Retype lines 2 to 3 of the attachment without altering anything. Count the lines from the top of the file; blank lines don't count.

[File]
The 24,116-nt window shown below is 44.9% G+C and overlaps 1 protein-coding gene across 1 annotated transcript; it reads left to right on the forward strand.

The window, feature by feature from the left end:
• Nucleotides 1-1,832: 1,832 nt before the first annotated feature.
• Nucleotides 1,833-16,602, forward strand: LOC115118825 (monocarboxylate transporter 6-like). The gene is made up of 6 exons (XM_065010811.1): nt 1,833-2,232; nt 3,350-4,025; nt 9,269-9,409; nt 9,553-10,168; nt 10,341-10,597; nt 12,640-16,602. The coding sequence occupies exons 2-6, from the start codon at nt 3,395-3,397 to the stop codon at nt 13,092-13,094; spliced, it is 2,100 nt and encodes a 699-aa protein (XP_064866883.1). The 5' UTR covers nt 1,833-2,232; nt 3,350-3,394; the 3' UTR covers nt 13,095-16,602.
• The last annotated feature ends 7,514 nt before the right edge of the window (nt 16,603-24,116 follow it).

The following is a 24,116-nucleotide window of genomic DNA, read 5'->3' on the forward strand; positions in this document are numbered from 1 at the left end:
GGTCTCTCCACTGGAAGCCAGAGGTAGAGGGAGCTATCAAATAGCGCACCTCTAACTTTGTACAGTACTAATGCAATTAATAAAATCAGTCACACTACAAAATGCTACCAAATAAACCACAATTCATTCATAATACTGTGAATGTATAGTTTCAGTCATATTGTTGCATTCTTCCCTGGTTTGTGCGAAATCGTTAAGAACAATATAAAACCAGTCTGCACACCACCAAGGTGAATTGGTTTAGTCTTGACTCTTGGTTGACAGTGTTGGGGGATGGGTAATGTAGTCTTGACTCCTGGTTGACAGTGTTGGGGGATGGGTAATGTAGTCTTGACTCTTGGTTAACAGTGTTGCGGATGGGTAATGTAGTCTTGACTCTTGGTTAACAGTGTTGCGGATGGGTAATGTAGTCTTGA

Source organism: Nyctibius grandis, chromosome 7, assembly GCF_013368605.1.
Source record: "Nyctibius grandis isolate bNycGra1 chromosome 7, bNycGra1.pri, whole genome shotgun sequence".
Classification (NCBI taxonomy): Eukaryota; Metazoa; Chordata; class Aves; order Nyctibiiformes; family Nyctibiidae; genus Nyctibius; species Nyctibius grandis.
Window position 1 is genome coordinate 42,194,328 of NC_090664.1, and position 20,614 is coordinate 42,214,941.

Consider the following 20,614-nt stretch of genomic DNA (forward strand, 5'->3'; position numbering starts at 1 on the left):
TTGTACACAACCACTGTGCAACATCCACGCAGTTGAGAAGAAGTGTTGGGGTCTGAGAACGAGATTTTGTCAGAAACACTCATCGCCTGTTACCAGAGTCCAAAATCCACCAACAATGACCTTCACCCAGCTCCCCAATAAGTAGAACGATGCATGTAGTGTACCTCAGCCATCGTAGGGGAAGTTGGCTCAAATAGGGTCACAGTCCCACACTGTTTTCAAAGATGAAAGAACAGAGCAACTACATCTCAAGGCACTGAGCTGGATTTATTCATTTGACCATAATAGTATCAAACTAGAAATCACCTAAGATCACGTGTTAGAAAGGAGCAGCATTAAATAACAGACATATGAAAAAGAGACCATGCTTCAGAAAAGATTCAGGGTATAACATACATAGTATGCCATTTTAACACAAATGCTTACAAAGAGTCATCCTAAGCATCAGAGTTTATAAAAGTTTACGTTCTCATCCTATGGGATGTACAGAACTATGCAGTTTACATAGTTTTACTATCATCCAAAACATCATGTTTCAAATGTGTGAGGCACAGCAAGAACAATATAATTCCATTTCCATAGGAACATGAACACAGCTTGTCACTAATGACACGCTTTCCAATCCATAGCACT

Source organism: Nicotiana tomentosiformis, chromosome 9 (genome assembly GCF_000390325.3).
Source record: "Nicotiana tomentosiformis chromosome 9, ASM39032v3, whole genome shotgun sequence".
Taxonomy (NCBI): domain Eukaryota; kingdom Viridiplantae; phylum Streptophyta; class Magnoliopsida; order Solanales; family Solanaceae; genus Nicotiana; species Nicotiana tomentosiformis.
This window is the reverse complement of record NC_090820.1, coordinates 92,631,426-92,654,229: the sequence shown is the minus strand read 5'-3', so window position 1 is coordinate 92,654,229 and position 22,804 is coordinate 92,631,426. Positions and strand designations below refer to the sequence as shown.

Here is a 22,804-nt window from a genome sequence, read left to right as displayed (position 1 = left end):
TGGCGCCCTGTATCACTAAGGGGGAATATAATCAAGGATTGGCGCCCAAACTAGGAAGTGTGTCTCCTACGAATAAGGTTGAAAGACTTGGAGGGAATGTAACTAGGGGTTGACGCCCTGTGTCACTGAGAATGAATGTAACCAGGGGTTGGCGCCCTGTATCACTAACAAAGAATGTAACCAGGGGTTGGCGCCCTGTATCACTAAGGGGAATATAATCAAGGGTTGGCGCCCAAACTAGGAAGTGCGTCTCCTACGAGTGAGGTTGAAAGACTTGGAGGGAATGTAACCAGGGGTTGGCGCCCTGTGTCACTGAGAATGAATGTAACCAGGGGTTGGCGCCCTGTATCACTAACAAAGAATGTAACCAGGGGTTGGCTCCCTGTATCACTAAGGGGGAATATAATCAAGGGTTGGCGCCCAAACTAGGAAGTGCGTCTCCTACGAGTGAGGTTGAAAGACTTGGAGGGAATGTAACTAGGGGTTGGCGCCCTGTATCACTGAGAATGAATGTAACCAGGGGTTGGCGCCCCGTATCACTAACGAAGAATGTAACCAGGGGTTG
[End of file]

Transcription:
The window, feature by feature from the left end:
• Nucleotides 1-1,832: 1,832 nt before the first annotated feature.